Former UCLA Official Convicted of Stealing and Selling Painting
The former director of student counseling at UCLA was convicted in federal court Friday of stealing a 19th century oil painting from the university and selling it to a New York art gallery for $200,000.
Jane Crawford, who worked at the university 23 years, faces 18 to 24 months in prison when she is sentenced in November on four fraud counts.
Crawford, 50, was found guilty of stealing and selling “Frost Flowers, Ipswich 1889,” a landscape that hung in Murphy Hall, the campus administration building.
The painting is the work of Arthur Wesley Dow, a seminal figure in the American Arts and Crafts movement who was a mentor to Georgia O’Keeffe.
Dow’s widow donated nine of his paintings, including “Frost Flowers,” in 1928 to an association affiliated with UCLA’s art department.
The association was later dissolved and, according to Assistant U.S. Atty. Ranee A. Katzenstein, the paintings became the university’s property by default.
Crawford’s lawyer, Lawrence S. Strauss, argued that no crime occurred because UCLA had no clear-cut proof that it ever owned the painting.
The only proof produced by the government was an article in the Arthur Wesley Dow Assn. journal of 1928 that mentioned the gift. At that time, the school was still the southern branch of UC Berkeley.
A UCLA official testified that donor records were kept in Berkeley and were probably lost or discarded over time.
“Just because an institution doesn’t have a formal inventory for a valuable possession, it doesn’t mean an employee can walk off with it and sell it for their own benefit,” prosecutor Katzenstein said after the verdict.
Crawford, whom UCLA dismissed in April, did not testify or call any witnesses during the three-day jury trial in Los Angeles.
According to trial testimony, the painting hung unappreciated for many years in the office of the UCLA registrar, who handed it off to a member of Crawford’s staff, Craig Cunningham, in 1979.
Cunningham said he placed it on a wall in his office for a time but later took it home and hung it above a mantel until 1989, when he returned it to UCLA, putting it in a storage area that doubled as an employee break room. In retrospect it was wrong to have taken the painting home, though he never made a secret about it, he said.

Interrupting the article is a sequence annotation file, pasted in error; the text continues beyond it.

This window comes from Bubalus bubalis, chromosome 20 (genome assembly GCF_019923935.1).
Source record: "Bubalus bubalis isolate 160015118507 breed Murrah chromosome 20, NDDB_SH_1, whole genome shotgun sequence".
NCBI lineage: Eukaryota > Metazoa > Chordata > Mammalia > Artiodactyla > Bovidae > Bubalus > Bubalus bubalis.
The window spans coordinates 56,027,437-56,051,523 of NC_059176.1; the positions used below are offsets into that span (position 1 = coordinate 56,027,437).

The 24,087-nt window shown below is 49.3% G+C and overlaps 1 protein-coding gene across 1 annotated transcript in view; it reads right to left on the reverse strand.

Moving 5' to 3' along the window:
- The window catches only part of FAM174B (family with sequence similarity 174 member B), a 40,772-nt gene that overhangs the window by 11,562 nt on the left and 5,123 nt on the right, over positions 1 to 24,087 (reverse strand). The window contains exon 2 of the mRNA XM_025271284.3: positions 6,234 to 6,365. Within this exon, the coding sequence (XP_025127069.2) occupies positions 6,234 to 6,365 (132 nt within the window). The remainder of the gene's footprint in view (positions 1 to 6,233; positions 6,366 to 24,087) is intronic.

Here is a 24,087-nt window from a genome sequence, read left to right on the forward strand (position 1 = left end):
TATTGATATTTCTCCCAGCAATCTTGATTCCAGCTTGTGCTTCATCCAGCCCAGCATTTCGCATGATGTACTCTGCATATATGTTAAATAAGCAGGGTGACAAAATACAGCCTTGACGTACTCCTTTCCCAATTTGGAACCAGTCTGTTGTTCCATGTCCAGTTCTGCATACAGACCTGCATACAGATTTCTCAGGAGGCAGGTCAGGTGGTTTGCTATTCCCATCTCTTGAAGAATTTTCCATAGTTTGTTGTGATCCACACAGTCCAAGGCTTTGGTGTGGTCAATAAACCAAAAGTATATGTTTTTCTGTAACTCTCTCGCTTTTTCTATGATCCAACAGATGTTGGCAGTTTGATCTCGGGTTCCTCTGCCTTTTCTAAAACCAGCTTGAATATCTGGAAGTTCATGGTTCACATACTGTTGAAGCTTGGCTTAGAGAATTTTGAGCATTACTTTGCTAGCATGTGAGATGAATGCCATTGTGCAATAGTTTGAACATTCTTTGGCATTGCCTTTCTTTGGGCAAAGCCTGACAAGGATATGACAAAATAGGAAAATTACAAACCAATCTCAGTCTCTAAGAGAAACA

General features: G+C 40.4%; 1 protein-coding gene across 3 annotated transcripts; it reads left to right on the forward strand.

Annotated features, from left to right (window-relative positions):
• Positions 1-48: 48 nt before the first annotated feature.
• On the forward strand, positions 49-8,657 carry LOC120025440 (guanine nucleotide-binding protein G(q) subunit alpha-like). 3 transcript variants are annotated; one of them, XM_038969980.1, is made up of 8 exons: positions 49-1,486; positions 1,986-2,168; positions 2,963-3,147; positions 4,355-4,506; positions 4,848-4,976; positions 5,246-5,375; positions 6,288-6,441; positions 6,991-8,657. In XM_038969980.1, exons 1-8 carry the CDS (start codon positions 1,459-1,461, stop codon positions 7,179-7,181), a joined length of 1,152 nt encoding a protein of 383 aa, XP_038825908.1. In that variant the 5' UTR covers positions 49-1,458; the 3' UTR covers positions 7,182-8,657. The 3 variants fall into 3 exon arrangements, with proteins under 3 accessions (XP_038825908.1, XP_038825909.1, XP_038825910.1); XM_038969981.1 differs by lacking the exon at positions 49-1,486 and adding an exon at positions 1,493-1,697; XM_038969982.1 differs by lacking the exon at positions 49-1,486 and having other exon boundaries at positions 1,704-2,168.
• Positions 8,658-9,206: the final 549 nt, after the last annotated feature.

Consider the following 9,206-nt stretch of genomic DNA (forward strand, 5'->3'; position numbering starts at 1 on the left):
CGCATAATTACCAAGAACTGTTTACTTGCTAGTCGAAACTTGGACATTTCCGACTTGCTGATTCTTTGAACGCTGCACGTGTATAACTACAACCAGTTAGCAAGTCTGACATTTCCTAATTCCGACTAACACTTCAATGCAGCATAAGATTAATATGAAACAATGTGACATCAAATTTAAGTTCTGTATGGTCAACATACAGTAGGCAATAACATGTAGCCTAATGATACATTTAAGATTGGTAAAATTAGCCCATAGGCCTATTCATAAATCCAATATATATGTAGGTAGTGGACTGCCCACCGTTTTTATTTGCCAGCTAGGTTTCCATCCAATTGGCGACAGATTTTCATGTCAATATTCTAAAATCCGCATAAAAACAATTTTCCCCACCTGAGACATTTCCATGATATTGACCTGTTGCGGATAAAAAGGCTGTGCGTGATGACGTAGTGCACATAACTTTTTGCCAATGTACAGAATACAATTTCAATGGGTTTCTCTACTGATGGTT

Crawford’s attorney said employees in the counseling department used the painting in the break room as a “dartboard,” throwing pens and pencils at the canvas.
The painting next turned up hanging in Crawford’s office. Her lawyer told jurors that she believed it was a gift from Cunningham, a claim that her onetime colleague categorically denied.
Cunningham also testified that he was taken aback when Crawford told him she was thinking about selling the painting. He said he told her it wasn’t hers to sell.
Crawford sold the painting in 1994 through an acquaintance, Ken Weaver, now deceased, to the Spanierman Gallery in New York City for $200,000. The prosecution said she tried to hide her role in the sale by having Weaver represent himself as the painting’s legal owner and by arranging for the proceeds to be deposited into Weaver’s checking account.
Afterward, Weaver wrote checks to pay for Crawford’s personal needs, including credit card debts, private school tuition for her child and an escrow deposit, the prosecution said.
In 1996, Crawford and Weaver had a falling out. Weaver went to the Los Angeles Police Department, which launched an investigation. The FBI was brought into the case because it involved allegations of interstate theft.
In the meantime, the gallery had restored and sold the painting to a private collector for $317,000. The gallery, which was not accused of wrongdoing, returned the purchaser’s payment after learning of the investigation and surrendered the painting to the government.
The gallery is now suing both UCLA and Crawford in Los Angeles federal court for $14 million and to establish its legal title to the painting.
The gallery contends that UCLA failed to employ proper measures to safeguard the artwork from theft. UCLA denies the charge.
The painting will remain in the FBI’s custody until the civil suit is settled, Katzenstein said.